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Renewing the Patriot Act

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Michael Collins

Renewing the Patriot Act: What is the Patriot Act?  The government claimed that it was a vital law necessary to protect us against future terrorist acts.

Who would oppose that?  Shortly after 9/11 the act became law.  There was public shock at the devastation caused by the attacks on the World Trade Center and Pentagon.  Surely, the government would make good use of the legislation.  Failing to do so would violate the public trust since the act eliminated major constitutional protections of privacy, the right to a fair trial, and other civil liberties.

Before the act, you had an unqualified right to a "fair and speedy trial:"


"In all criminal prosecutions, the accused shall enjoy the right to a speedy and public trial, by an impartial jury of the State and district wherein the crime shall have been committed, which district shall have been previously ascertained by law, and to be informed of the nature and cause of the accusation; to be confronted with the witnesses against him; to have compulsory process for obtaining witnesses in his favor, and to have the Assistance of Counsel for his defense."   Sixth Amendment, United States Constitution

When citizens are prosecuted under the Patriot Act, the Department of Justice doesn't have to detail charges and evidence defined as "classified information" concerning "national security."  Prosecutors do not have to reveal evidence to defense attorneys unless those attorneys have the required security clearance.  Defendants have no access to the charges against them.  Judges have to stipulate their accuracy and juries must take the government's word that the charges are accurate.  (US Department of Justice Criminal Resource Manual).

So much for your right to be "informed of the nature and cause of the accusation" and a "fair trial."   All the government needs to convict you up is say, it's a matter of national security, trust us.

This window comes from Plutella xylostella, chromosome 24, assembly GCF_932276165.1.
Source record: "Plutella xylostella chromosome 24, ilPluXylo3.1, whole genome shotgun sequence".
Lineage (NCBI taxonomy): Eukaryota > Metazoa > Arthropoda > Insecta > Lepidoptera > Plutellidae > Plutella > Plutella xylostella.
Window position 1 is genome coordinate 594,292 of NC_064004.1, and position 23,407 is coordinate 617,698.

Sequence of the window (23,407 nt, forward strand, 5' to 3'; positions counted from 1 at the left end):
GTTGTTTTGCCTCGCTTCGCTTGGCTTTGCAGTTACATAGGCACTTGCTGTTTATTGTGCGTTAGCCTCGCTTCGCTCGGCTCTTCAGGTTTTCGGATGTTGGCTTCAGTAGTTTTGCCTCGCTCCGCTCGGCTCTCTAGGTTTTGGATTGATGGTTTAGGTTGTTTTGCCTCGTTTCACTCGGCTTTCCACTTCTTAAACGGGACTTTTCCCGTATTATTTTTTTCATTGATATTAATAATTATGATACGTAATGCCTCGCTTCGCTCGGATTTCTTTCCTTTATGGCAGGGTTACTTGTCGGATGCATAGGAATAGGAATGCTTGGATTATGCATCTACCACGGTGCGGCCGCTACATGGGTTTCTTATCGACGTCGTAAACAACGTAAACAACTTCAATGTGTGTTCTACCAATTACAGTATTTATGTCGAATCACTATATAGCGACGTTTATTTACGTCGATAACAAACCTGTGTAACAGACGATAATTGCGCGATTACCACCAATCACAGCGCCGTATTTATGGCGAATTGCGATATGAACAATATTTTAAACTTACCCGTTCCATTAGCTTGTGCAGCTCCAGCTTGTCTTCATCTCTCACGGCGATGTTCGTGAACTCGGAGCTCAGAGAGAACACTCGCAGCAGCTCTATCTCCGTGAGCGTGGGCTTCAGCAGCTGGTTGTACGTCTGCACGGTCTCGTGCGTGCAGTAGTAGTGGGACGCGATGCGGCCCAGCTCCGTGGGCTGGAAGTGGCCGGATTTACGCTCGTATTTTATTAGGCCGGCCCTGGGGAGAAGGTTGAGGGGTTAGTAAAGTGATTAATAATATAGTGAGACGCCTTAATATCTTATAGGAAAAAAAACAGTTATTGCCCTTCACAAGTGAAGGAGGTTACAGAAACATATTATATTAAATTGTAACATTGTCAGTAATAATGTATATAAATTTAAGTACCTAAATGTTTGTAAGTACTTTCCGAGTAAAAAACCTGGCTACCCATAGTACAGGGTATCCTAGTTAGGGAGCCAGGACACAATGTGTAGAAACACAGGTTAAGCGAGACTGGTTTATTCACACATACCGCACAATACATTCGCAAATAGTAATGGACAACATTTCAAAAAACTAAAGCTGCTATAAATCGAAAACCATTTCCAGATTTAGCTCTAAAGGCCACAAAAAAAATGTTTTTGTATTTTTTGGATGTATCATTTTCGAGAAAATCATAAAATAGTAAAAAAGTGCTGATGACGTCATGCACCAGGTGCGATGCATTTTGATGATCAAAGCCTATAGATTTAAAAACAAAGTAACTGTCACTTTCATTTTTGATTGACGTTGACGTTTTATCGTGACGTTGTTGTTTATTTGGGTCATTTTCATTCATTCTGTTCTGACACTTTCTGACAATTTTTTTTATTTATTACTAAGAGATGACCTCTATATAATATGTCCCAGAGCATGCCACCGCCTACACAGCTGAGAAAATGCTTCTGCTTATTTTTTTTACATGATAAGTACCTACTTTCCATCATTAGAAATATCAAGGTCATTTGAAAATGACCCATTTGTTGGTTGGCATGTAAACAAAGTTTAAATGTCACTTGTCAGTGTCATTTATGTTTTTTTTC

The act also allows the government to secretly break and enter into your home or tap your electronic communication without notice.  This was necessary for "national security," proponents argued.

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The Fourth Amendment to the Constitution states:

"The right of the people to be secure in their persons, houses, papers, and effects, against unreasonable searches and seizures, shall not be violated, and no Warrants shall issue, but upon probable cause, supported by Oath or affirmation, and particularly describing the place to be searched, and the persons or things to be seized." Fourth Amendment

Did this erosion of constitutional rights help in the fight against terrorism?

The chart below is a fiscal year 2008 report to the US Senate leadership listing sneak and peak warrants and warrant extensions, a key feature of the act.  These warrants allow law enforcement officials to search a home, personal records, and monitor electronic communication without any notice to the subject of the search or monitoring.

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Of 1291 total requests for warrants or extensions in fiscal year 2008, only five concerned terrorism.  The majority, including wiretaps, focused on drug dealers.  The remainder focused on other criminal activity.

The Patriot Act is a bipartisan effort.  Joe Biden takes credit for his Omnibus Counterterrorism Act of 1995. serving as the model for then Attorney General John Ashcroft's  original version of the act in 2001.

This is just a small part of the act up for renewal early this week.  Our constitutional rights end with a whimper, not a bang.

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